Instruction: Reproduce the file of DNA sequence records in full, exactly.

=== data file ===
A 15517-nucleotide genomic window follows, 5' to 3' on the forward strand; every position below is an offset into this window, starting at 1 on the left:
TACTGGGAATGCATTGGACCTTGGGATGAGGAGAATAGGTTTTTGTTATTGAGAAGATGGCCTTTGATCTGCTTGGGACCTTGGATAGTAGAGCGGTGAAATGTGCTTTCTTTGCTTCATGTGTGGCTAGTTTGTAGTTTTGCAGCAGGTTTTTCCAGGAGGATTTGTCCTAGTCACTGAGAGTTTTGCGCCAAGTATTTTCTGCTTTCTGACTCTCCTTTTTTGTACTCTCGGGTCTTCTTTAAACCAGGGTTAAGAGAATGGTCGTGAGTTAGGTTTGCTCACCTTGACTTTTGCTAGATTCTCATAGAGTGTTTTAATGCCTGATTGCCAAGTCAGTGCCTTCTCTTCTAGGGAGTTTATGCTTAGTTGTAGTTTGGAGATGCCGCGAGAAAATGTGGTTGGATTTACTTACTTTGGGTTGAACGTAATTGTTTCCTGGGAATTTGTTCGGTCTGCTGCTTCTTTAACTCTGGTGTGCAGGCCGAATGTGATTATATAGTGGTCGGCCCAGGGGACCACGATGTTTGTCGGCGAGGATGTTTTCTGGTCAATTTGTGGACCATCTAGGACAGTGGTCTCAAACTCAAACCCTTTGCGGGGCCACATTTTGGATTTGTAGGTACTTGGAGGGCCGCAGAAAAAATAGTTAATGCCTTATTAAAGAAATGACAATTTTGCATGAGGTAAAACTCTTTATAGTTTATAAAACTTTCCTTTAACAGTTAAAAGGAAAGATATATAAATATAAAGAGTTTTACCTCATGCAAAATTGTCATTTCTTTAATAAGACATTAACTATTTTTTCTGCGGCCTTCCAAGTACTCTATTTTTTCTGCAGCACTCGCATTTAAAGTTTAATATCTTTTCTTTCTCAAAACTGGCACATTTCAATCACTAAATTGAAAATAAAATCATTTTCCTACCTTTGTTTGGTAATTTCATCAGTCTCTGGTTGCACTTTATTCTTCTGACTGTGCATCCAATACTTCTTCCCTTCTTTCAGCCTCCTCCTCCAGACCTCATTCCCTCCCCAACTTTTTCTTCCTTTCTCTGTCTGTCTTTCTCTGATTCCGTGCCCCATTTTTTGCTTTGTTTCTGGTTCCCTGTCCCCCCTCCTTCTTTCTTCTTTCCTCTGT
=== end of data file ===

A 15517-nucleotide genomic window follows, 5' to 3' on the forward strand; every position below is an offset into this window, starting at 1 on the left:
TACTGGGAATGCATTGGACCTTGGGATGAGGAGAATAGGTTTTTGTTATTGAGAAGATGGCCTTTGATCTGCTTGGGACCTTGGATAGTAGAGCGGTGAAATGTGCTTTCTTTGCTTCATGTGTGGCTAGTTTGTAGTTTTGCAGCAGGTTTTTCCAGGAGGATTTGTCCTAGTCACTGAGAGTTTTGCGCCAAGTATTTTCTGCTTTCTGACTCTCCTTTTTTGTACTCTCGGGTCTTCTTTAAACCAGGGTTAAGAGAATGGTCGTGAGTTAGGTTTGCTCACCTTGACTTTTGCTAGATTCTCATAGAGTGTTTTAATGCCTGATTGCCAAGTCAGTGCCTTCTCTTCTAGGGAGTTTATGCTTAGTTGTAGTTTGGAGATGCCGCGAGAAAATGTGGTTGGATTTACTTACTTTGGGTTGAACGTAATTGTTTCCTGGGAATTTGTTCGGTCTGCTGCTTCTTTAACTCTGGTGTGCAGGCCGAATGTGATTATATAGTGGTCGGCCCAGGGGACCACGATGTTTGTCGGCGAGGATGTTTTCTGGTCAATTTGTGGACCATCTAGGACAGTGGTCTCAAACTCAAACCCTTTGCGGGGCCACATTTTGGATTTGTAGGTACTTGGAGGGCCGCAGAAAAAATAGTTAATGCCTTATTAAAGAAATGACAATTTTGCATGAGGTAAAACTCTTTATAGTTTATAAAACTTTCCTTTAACAGTTAAAAGGAAAGATATATAAATATAAAGAGTTTTACCTCATGCAAAATTGTCATTTCTTTAATAAGACATTAACTATTTTTTCTGCGGCCTTCCAAGTACTCTATTTTTTCTGCAGCACTCGCATTTAAAGTTTAATATCTTTTCTTTCTCAAAACTGGCACATTTCAATCACTAAATTGAAAATAAAATCATTTTCCTACCTTTGTTTGGTAATTTCATCAGTCTCTGGTTGCACTTTATTCTTCTGACTGTGCATCCAATACTTCTTCCCTTCTTTCAGCCTCCTCCTCCAGACCTCATTCCCTCCCCAACTTTTTCTTCCTTTCTCTGTCTGTCTTTCTCTGATTCCGTGCCCCATTTTTTGCTTTGTTTCTGGTTCCCTGTCCCCCCTCCTTCTTTCTTCTTTCCTCTGT